Fountain of Failure

Kristen Bell's ample charms are wasted in this dreadful romcom

When in Rome is the latest film to squander the charms of Kristen Bell.

Bell kicked major ass in Reefer Madness, Forgetting Sarah Marshall and, of course, TV's Veronica Mars. Since Marshall, she's shown up in the deplorable Fanboys, the embarrassing Couples Retreat, the stupid Astro Boy (in voice only) and now this crap—which has the dubious distinction of being the worst film of the year thus far.

Bell plays Beth, an events curator at the Guggenheim who is one year removed from her last relationship and in some serious need of lovin'. Her little sister, Joan (played by the ridiculously adorable Alexis Dziena), is going to marry her new boyfriend in Italy, and Beth's presence is required, regardless of her busy work schedule. So, off to Italy she goes, leaving her snooty boss, Celeste (Anjelica Huston, hamming it up and looking lost), sneering and bitching.

While in Rome, Beth makes nice with the best man, Nick (Josh Duhamel), but a misunderstanding leaves her drunk and wading through a fountain, where she snatches some coins. These coins represent the love hopes of five different men, and those five men will fall unconditionally in love with Beth because of some local-fountain-legend horseshit. Those men are a street magician (Jon Heder), a male model (Dax Shepard), a sausage king (Danny "Oh How the Mighty Have Fallen" DeVito) and a struggling artist (Will Arnett). The fifth man is somewhat of a mystery, although Beth assumes it is Nick.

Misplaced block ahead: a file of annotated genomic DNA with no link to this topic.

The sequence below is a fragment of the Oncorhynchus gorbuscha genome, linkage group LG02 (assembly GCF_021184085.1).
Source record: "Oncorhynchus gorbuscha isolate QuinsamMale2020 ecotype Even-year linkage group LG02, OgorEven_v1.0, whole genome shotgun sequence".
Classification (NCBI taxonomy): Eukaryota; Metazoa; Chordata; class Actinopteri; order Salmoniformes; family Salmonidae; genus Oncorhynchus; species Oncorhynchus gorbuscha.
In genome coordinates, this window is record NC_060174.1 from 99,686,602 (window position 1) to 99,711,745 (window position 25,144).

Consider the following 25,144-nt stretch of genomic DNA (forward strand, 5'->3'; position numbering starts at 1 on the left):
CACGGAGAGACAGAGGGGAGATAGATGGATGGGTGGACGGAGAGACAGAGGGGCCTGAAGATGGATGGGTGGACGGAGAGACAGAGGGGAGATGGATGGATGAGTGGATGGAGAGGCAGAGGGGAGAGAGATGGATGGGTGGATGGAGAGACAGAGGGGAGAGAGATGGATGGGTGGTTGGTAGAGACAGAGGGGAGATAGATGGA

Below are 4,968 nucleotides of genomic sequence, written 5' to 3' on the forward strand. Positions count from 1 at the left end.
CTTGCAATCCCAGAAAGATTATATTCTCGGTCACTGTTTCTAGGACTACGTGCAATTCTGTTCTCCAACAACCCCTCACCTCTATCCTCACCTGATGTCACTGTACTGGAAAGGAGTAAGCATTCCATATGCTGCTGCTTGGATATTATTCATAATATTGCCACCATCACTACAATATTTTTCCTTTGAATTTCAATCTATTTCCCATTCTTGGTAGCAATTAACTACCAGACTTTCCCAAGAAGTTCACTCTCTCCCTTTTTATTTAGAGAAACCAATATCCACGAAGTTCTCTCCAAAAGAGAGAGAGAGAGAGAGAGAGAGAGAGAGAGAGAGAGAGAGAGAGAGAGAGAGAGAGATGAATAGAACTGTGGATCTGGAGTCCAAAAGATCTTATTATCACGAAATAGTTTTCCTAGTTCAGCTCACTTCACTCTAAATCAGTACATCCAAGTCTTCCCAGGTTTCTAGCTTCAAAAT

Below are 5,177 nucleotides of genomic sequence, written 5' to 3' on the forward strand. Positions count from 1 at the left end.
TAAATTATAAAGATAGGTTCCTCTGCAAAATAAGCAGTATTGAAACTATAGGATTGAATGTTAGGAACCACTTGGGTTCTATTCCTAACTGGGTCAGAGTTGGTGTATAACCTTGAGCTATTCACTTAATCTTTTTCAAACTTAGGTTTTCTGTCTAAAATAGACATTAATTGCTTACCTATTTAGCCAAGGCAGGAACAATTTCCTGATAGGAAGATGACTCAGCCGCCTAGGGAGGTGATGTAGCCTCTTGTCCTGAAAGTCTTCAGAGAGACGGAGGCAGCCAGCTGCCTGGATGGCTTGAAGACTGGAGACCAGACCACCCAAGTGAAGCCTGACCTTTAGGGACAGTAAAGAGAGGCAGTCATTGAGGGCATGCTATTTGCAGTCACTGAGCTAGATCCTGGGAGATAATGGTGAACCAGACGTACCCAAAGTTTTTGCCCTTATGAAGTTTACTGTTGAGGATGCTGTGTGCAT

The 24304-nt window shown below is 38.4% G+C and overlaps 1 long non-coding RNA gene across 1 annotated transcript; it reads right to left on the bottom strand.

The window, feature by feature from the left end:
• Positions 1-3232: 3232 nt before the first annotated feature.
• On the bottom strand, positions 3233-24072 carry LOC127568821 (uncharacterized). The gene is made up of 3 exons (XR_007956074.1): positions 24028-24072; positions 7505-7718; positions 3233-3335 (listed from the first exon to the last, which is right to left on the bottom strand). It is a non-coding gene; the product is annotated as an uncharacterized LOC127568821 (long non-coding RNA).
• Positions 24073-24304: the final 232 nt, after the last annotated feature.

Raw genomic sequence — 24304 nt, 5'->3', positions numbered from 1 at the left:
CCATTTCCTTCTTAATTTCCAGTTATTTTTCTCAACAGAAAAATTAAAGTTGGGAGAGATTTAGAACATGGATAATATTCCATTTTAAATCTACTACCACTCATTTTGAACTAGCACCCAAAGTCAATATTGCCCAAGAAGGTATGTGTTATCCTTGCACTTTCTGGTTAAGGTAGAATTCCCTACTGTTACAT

Watching the usually hilarious Arnett wearing a dumb wig and sporting a cliché Italian accent is painful stuff. Arnett's presence in a film, no matter how bad that film is, usually means there are going to be at least a few laughs—but all his presence does here is make me hate the agent who handed him this script. I'd say the same goes for Heder and Shepard, but who really gives a rat's ass about those guys at this point? (DeVito has done decent films in his past, so he's forgiven.)

What does director Mark Steven Johnson want you to find funny in this film's 91 minutes? Beth shoots breath spray into Nick's face by accident, and that's probably the film's biggest joke; chances are you won't laugh all that hard. Other moments include Heder's Criss Angel-like magician pulling his bloody heart out of his chest for a card trick. I shit you not.

Bell and Duhamel deserve much better. I enjoyed Duhamel in the silly but entertaining Win a Date With Tad Hamilton!, and he lends this film occasional moments of grace. His character is some sort of former football star turned sportswriter, and there's only so much you can do with that. His most memorable sports moment would be the time when lightning struck him in the head. Yeah ... that's a real knee-slapper.

Johnson's past directorial works consist of Simon Birch, Daredevil and Ghost Rider. He also had a hand in writing Jack Frost, Big Bully and Grumpy Old Men. With the exception of Grumpy Old Men, this man is responsible for a concentrated amount of cinematic cat vomit. We're not talking a cat that has been feasting on tasty, somewhat expensive Iams; we're talking a barn cat that's been eating rats and pigeons.

It's sad watching Bell navigate these mundane waters. It's a testament to her star quality and charisma that she's likable throughout this garbage, but enough is enough. It's time for her to get a better movie project, or she should just go back to TV, where she seems to get better material.


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